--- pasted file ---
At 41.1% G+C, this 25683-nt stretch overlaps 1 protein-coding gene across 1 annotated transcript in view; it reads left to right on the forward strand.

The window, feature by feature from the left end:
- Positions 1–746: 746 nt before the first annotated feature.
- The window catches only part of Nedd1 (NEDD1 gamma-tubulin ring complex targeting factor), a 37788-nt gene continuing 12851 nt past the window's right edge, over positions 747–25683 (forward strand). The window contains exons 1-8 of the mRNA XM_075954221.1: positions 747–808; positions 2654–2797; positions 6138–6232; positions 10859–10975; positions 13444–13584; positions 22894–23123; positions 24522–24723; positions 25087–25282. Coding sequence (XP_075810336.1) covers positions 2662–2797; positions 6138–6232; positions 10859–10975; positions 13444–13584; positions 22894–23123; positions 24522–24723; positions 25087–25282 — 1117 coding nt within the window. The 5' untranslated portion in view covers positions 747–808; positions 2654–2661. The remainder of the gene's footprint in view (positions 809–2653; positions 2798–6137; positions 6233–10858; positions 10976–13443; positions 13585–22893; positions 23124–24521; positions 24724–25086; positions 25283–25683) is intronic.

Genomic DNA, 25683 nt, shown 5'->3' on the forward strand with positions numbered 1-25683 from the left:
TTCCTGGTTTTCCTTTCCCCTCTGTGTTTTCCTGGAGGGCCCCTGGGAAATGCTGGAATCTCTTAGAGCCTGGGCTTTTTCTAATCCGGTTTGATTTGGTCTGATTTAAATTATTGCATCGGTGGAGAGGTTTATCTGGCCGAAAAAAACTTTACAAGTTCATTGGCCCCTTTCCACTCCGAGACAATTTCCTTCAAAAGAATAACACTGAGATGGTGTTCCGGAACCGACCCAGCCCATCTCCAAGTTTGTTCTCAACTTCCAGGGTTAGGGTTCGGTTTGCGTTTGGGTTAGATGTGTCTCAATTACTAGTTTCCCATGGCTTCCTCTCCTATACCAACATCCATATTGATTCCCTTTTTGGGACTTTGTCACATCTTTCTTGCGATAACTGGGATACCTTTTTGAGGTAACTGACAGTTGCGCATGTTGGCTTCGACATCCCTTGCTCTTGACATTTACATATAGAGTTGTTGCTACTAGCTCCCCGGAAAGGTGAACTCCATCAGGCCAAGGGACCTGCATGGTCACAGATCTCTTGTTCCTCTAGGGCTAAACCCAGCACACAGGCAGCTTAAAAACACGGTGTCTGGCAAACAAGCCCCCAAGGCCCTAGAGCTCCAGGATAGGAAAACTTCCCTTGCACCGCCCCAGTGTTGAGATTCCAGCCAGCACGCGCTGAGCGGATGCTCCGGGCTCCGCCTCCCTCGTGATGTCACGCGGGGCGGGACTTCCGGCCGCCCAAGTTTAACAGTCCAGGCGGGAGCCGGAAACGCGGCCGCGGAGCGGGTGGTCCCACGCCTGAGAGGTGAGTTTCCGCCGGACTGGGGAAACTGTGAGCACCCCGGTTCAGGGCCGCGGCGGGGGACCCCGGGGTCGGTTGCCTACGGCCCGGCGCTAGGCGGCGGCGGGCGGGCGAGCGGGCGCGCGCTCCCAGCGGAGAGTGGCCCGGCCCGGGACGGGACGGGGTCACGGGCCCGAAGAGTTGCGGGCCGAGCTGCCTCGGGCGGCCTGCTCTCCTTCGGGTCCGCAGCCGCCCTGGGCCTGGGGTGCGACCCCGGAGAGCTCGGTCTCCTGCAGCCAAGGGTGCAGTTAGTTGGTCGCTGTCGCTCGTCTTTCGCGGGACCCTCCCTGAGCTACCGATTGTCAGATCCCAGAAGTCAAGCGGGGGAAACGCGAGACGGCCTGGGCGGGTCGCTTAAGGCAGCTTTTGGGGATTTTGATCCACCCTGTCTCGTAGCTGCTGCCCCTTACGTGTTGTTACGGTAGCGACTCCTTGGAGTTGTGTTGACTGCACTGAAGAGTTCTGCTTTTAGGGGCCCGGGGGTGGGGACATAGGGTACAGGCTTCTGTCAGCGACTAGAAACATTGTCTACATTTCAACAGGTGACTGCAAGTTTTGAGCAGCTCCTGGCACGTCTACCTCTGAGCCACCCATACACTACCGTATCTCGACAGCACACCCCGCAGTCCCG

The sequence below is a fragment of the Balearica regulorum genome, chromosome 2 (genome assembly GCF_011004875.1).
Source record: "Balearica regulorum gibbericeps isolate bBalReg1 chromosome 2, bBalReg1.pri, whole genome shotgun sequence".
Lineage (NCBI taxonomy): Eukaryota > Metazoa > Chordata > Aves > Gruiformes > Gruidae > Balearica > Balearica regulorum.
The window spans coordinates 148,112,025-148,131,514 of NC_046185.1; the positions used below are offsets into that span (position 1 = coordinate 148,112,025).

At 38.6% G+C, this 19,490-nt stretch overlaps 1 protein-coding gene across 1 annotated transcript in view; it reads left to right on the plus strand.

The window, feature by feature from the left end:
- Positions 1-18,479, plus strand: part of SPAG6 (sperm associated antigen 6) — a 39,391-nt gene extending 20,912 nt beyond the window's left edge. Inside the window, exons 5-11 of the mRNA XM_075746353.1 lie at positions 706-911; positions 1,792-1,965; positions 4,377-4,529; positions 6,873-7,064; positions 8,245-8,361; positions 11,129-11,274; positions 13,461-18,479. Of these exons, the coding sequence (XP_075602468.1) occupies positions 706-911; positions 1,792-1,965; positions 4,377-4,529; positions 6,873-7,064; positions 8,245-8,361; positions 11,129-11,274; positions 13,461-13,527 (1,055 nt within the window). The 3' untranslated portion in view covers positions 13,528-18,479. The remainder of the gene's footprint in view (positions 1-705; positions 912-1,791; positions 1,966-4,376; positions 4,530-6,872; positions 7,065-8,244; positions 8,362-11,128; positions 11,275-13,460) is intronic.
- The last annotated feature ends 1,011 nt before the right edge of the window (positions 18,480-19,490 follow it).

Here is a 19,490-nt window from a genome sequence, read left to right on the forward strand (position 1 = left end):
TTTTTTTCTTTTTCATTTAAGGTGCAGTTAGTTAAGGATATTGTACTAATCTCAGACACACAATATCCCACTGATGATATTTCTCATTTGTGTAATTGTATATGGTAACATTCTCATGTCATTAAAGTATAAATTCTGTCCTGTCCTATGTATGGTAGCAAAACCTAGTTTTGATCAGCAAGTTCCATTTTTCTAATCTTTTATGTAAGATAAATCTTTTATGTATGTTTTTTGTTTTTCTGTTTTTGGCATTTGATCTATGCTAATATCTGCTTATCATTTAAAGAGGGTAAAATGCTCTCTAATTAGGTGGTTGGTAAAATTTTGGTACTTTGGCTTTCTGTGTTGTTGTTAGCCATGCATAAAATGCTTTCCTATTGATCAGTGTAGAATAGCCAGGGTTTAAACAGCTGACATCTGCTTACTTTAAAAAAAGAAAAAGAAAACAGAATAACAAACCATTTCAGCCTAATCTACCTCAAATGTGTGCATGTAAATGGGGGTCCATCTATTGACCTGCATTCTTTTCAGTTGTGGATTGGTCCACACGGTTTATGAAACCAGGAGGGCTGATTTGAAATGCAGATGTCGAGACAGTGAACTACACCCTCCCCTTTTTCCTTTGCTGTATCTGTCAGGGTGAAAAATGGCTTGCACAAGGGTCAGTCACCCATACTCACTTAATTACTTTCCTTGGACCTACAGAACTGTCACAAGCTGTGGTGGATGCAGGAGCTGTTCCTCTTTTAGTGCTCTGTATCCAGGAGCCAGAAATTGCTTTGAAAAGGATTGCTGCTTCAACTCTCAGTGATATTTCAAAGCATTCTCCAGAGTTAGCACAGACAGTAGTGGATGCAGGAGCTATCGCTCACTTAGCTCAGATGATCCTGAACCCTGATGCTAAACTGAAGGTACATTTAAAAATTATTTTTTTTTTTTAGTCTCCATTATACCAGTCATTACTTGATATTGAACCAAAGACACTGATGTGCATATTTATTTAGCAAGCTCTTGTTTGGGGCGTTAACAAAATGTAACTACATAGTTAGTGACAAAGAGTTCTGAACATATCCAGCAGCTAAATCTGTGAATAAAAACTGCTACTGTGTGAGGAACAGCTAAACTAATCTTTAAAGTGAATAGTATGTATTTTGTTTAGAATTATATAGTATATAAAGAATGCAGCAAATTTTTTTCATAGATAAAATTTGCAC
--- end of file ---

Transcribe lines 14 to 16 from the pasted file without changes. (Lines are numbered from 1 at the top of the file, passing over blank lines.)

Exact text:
- The last annotated feature ends 1,011 nt before the right edge of the window (positions 18,480-19,490 follow it).

Here is a 19,490-nt window from a genome sequence, read left to right on the forward strand (position 1 = left end):
TTTTTTTCTTTTTCATTTAAGGTGCAGTTAGTTAAGGATATTGTACTAATCTCAGACACACAATATCCCACTGATGATATTTCTCATTTGTGTAATTGTATATGGTAACATTCTCATGTCATTAAAGTATAAATTCTGTCCTGTCCTATGTATGGTAGCAAAACCTAGTTTTGATCAGCAAGTTCCATTTTTCTAATCTTTTATGTAAGATAAATCTTTTATGTATGTTTTTTGTTTTTCTGTTTTTGGCATTTGATCTATGCTAATATCTGCTTATCATTTAAAGAGGGTAAAATGCTCTCTAATTAGGTGGTTGGTAAAATTTTGGTACTTTGGCTTTCTGTGTTGTTGTTAGCCATGCATAAAATGCTTTCCTATTGATCAGTGTAGAATAGCCAGGGTTTAAACAGCTGACATCTGCTTACTTTAAAAAAAGAAAAAGAAAACAGAATAACAAACCATTTCAGCCTAATCTACCTCAAATGTGTGCATGTAAATGGGGGTCCATCTATTGACCTGCATTCTTTTCAGTTGTGGATTGGTCCACACGGTTTATGAAACCAGGAGGGCTGATTTGAAATGCAGATGTCGAGACAGTGAACTACACCCTCCCCTTTTTCCTTTGCTGTATCTGTCAGGGTGAAAAATGGCTTGCACAAGGGTCAGTCACCCATACTCACTTAATTACTTTCCTTGGACCTACAGAACTGTCACAAGCTGTGGTGGATGCAGGAGCTGTTCCTCTTTTAGTGCTCTGTATCCAGGAGCCAGAAATTGCTTTGAAAAGGATTGCTGCTTCAACTCTCAGTGATATTTCAAAGCATTCTCCAGAGTTAGCACAGACAGTAGTGGATGCAGGAGCTATCGCTCACTTAGCTCAGATGATCCTGAACCCTGATGCTAAACTGAAGGTACATTTAAAAATTATTTTTTTTTTTTAGTCTCCATTATACCAGTCATTACTTGATATTGAACCAAAGACACTGATGTGCATATTTATTTAGCAAGCTCTTGTTTGGGGCGTTAACAAAATGTAACTACATAGTTAGTGACAAAGAGTTCTGAACATATCCAGCAGCTAAATCTGTGAATAAAAACTGCTACTGTGTGAGGAACAGCTAAACTAATCTTTAAAGTGAATAGTATGTATTTTGTTTAGAATTATATAGTATATAAAGAATGCAGCAAATTTTTTTCATAGATAAAATTTGCAC